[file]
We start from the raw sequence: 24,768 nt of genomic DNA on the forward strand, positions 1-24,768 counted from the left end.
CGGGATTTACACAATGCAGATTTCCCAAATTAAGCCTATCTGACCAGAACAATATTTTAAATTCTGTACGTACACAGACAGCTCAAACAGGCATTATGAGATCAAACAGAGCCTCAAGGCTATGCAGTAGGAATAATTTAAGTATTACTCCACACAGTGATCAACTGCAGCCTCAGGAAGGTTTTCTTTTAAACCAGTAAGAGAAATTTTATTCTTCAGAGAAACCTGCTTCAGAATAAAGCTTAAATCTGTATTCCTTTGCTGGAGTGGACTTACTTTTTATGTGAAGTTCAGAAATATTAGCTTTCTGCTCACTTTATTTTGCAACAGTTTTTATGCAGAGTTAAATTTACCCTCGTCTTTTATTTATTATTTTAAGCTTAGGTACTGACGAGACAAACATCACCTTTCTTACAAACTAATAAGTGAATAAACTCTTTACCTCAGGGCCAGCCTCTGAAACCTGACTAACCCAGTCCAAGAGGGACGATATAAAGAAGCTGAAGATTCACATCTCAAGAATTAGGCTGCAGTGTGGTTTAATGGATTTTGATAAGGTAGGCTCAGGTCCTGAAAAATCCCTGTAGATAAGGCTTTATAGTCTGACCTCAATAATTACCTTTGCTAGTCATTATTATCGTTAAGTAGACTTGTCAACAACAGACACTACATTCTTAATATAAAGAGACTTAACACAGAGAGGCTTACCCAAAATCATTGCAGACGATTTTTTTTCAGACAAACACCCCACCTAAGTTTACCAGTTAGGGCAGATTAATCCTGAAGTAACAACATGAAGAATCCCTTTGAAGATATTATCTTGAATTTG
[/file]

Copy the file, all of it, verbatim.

We start from the raw sequence: 24,768 nt of genomic DNA on the forward strand, positions 1-24,768 counted from the left end.
CGGGATTTACACAATGCAGATTTCCCAAATTAAGCCTATCTGACCAGAACAATATTTTAAATTCTGTACGTACACAGACAGCTCAAACAGGCATTATGAGATCAAACAGAGCCTCAAGGCTATGCAGTAGGAATAATTTAAGTATTACTCCACACAGTGATCAACTGCAGCCTCAGGAAGGTTTTCTTTTAAACCAGTAAGAGAAATTTTATTCTTCAGAGAAACCTGCTTCAGAATAAAGCTTAAATCTGTATTCCTTTGCTGGAGTGGACTTACTTTTTATGTGAAGTTCAGAAATATTAGCTTTCTGCTCACTTTATTTTGCAACAGTTTTTATGCAGAGTTAAATTTACCCTCGTCTTTTATTTATTATTTTAAGCTTAGGTACTGACGAGACAAACATCACCTTTCTTACAAACTAATAAGTGAATAAACTCTTTACCTCAGGGCCAGCCTCTGAAACCTGACTAACCCAGTCCAAGAGGGACGATATAAAGAAGCTGAAGATTCACATCTCAAGAATTAGGCTGCAGTGTGGTTTAATGGATTTTGATAAGGTAGGCTCAGGTCCTGAAAAATCCCTGTAGATAAGGCTTTATAGTCTGACCTCAATAATTACCTTTGCTAGTCATTATTATCGTTAAGTAGACTTGTCAACAACAGACACTACATTCTTAATATAAAGAGACTTAACACAGAGAGGCTTACCCAAAATCATTGCAGACGATTTTTTTTCAGACAAACACCCCACCTAAGTTTACCAGTTAGGGCAGATTAATCCTGAAGTAACAACATGAAGAATCCCTTTGAAGATATTATCTTGAATTTG